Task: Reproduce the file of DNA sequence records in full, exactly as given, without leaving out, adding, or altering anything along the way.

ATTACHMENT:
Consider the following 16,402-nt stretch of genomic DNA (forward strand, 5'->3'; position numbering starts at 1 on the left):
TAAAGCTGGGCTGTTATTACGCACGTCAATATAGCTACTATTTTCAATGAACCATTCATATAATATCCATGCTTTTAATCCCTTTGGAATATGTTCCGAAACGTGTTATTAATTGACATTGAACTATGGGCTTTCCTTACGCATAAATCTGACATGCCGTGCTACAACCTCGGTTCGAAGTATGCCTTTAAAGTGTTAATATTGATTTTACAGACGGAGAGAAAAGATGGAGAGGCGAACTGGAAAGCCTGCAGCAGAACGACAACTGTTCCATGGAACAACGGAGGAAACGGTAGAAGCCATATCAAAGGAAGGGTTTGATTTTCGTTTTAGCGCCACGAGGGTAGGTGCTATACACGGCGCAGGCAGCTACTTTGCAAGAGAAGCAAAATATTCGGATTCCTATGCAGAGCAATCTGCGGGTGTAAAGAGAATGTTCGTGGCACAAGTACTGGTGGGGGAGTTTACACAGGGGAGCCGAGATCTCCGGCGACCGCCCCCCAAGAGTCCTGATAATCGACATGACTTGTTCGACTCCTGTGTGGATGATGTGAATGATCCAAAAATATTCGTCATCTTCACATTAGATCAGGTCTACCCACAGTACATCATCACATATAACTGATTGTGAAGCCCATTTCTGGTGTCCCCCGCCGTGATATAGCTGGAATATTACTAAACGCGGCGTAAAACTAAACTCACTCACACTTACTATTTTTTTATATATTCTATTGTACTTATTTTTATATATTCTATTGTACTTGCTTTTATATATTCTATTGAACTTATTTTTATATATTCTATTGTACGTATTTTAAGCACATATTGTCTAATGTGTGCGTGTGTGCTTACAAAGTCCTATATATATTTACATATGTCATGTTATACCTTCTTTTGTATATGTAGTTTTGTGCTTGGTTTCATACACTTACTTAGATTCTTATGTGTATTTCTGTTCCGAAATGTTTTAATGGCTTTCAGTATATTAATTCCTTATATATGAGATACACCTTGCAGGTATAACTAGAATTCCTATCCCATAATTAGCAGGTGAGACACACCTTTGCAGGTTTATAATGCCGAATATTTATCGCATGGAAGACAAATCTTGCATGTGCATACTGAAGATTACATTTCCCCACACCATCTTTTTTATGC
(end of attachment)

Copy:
Consider the following 16,402-nt stretch of genomic DNA (forward strand, 5'->3'; position numbering starts at 1 on the left):
TAAAGCTGGGCTGTTATTACGCACGTCAATATAGCTACTATTTTCAATGAACCATTCATATAATATCCATGCTTTTAATCCCTTTGGAATATGTTCCGAAACGTGTTATTAATTGACATTGAACTATGGGCTTTCCTTACGCATAAATCTGACATGCCGTGCTACAACCTCGGTTCGAAGTATGCCTTTAAAGTGTTAATATTGATTTTACAGACGGAGAGAAAAGATGGAGAGGCGAACTGGAAAGCCTGCAGCAGAACGACAACTGTTCCATGGAACAACGGAGGAAACGGTAGAAGCCATATCAAAGGAAGGGTTTGATTTTCGTTTTAGCGCCACGAGGGTAGGTGCTATACACGGCGCAGGCAGCTACTTTGCAAGAGAAGCAAAATATTCGGATTCCTATGCAGAGCAATCTGCGGGTGTAAAGAGAATGTTCGTGGCACAAGTACTGGTGGGGGAGTTTACACAGGGGAGCCGAGATCTCCGGCGACCGCCCCCCAAGAGTCCTGATAATCGACATGACTTGTTCGACTCCTGTGTGGATGATGTGAATGATCCAAAAATATTCGTCATCTTCACATTAGATCAGGTCTACCCACAGTACATCATCACATATAACTGATTGTGAAGCCCATTTCTGGTGTCCCCCGCCGTGATATAGCTGGAATATTACTAAACGCGGCGTAAAACTAAACTCACTCACACTTACTATTTTTTTATATATTCTATTGTACTTATTTTTATATATTCTATTGTACTTGCTTTTATATATTCTATTGAACTTATTTTTATATATTCTATTGTACGTATTTTAAGCACATATTGTCTAATGTGTGCGTGTGTGCTTACAAAGTCCTATATATATTTACATATGTCATGTTATACCTTCTTTTGTATATGTAGTTTTGTGCTTGGTTTCATACACTTACTTAGATTCTTATGTGTATTTCTGTTCCGAAATGTTTTAATGGCTTTCAGTATATTAATTCCTTATATATGAGATACACCTTGCAGGTATAACTAGAATTCCTATCCCATAATTAGCAGGTGAGACACACCTTTGCAGGTTTATAATGCCGAATATTTATCGCATGGAAGACAAATCTTGCATGTGCATACTGAAGATTACATTTCCCCACACCATCTTTTTTATGC